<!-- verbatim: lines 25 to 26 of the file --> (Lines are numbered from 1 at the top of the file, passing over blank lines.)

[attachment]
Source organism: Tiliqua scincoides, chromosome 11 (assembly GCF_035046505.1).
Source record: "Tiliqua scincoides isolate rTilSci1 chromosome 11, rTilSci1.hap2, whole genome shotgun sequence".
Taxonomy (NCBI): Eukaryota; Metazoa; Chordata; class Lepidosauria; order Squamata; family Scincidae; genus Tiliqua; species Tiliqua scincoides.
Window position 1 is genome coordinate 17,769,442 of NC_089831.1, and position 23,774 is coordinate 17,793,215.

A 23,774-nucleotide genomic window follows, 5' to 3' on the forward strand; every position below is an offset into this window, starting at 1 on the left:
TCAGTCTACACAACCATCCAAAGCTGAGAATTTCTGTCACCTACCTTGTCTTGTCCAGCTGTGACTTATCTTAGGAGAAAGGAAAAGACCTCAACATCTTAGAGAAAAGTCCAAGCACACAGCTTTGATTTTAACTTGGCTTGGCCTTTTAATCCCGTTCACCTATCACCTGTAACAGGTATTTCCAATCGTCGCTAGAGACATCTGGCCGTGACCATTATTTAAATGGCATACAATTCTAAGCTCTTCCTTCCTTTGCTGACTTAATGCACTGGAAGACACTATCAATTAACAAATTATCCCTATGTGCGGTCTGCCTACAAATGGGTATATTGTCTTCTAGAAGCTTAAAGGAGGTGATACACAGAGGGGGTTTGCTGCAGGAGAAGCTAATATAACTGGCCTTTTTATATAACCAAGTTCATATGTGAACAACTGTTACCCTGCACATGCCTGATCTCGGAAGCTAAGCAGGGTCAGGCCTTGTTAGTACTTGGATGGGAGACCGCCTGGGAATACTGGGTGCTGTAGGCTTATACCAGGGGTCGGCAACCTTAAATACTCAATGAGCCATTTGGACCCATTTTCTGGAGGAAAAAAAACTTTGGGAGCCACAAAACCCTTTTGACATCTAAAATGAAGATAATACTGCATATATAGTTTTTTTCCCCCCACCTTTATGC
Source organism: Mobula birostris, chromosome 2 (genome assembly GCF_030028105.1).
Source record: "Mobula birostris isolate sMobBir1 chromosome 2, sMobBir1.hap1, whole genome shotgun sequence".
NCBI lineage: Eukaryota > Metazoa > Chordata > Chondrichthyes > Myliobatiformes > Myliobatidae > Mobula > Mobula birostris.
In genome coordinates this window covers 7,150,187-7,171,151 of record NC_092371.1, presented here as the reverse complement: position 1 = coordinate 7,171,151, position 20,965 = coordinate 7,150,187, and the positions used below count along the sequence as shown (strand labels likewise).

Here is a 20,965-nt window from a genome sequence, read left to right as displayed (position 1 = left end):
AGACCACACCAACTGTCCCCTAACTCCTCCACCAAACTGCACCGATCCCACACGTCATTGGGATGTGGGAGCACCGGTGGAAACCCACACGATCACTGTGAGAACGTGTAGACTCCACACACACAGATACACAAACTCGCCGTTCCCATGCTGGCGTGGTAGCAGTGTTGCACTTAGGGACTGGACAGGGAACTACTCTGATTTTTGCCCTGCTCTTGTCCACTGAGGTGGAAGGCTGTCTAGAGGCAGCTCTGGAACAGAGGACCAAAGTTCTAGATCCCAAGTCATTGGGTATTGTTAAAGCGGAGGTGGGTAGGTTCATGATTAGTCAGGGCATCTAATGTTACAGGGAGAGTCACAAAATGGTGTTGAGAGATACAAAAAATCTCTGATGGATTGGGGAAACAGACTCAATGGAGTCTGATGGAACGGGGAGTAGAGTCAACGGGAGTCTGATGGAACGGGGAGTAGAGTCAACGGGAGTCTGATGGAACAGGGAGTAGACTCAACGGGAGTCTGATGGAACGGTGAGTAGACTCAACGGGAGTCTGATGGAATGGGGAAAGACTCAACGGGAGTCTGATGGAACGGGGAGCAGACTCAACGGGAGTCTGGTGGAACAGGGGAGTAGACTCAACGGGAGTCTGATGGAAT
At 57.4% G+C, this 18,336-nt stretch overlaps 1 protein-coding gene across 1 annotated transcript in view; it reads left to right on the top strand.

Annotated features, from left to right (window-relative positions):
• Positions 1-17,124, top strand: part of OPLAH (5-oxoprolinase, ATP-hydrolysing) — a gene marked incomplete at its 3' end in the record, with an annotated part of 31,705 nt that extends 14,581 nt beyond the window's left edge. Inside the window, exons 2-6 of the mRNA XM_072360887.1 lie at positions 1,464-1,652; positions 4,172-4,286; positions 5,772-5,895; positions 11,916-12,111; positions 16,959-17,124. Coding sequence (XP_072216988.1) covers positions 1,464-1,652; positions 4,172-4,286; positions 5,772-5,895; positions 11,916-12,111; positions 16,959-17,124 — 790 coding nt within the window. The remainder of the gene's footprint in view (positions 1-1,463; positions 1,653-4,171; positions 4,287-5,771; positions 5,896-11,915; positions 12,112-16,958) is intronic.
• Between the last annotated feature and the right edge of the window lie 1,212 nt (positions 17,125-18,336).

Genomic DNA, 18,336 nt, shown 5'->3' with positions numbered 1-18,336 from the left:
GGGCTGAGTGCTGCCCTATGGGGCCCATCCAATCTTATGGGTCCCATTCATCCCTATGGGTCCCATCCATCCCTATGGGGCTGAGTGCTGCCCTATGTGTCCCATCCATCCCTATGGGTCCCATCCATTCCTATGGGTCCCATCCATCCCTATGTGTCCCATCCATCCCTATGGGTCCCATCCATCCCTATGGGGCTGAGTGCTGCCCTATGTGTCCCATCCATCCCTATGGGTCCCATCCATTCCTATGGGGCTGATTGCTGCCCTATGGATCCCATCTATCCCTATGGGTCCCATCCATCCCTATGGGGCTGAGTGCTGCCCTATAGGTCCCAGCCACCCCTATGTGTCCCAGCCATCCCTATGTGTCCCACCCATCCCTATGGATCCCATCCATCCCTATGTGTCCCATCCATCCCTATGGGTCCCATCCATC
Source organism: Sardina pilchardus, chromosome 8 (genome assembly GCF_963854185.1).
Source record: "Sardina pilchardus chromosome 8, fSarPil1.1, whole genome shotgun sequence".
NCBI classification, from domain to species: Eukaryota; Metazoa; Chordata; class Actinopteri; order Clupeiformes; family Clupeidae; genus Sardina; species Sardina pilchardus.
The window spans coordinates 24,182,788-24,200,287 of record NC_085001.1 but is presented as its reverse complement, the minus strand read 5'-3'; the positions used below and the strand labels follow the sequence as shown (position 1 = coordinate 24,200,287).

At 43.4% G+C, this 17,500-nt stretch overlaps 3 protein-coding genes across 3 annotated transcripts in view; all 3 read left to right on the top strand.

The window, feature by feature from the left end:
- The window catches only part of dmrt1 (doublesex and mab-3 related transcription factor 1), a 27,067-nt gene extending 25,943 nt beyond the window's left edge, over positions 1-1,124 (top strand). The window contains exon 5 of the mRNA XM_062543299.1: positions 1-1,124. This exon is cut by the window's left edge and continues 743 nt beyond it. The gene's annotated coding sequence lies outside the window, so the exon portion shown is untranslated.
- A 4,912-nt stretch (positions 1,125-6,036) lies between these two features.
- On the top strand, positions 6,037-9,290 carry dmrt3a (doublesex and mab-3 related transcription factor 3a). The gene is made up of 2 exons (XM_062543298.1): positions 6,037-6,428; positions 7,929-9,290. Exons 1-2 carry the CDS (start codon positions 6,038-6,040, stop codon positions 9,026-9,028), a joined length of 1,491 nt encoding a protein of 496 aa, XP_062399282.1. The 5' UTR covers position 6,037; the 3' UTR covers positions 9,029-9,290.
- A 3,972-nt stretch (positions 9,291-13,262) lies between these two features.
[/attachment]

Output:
- The window catches only part of dmrt1 (doublesex and mab-3 related transcription factor 1), a 27,067-nt gene extending 25,943 nt beyond the window's left edge, over positions 1-1,124 (top strand). The window contains exon 5 of the mRNA XM_062543299.1: positions 1-1,124. This exon is cut by the window's left edge and continues 743 nt beyond it. The gene's annotated coding sequence lies outside the window, so the exon portion shown is untranslated.
- A 4,912-nt stretch (positions 1,125-6,036) lies between these two features.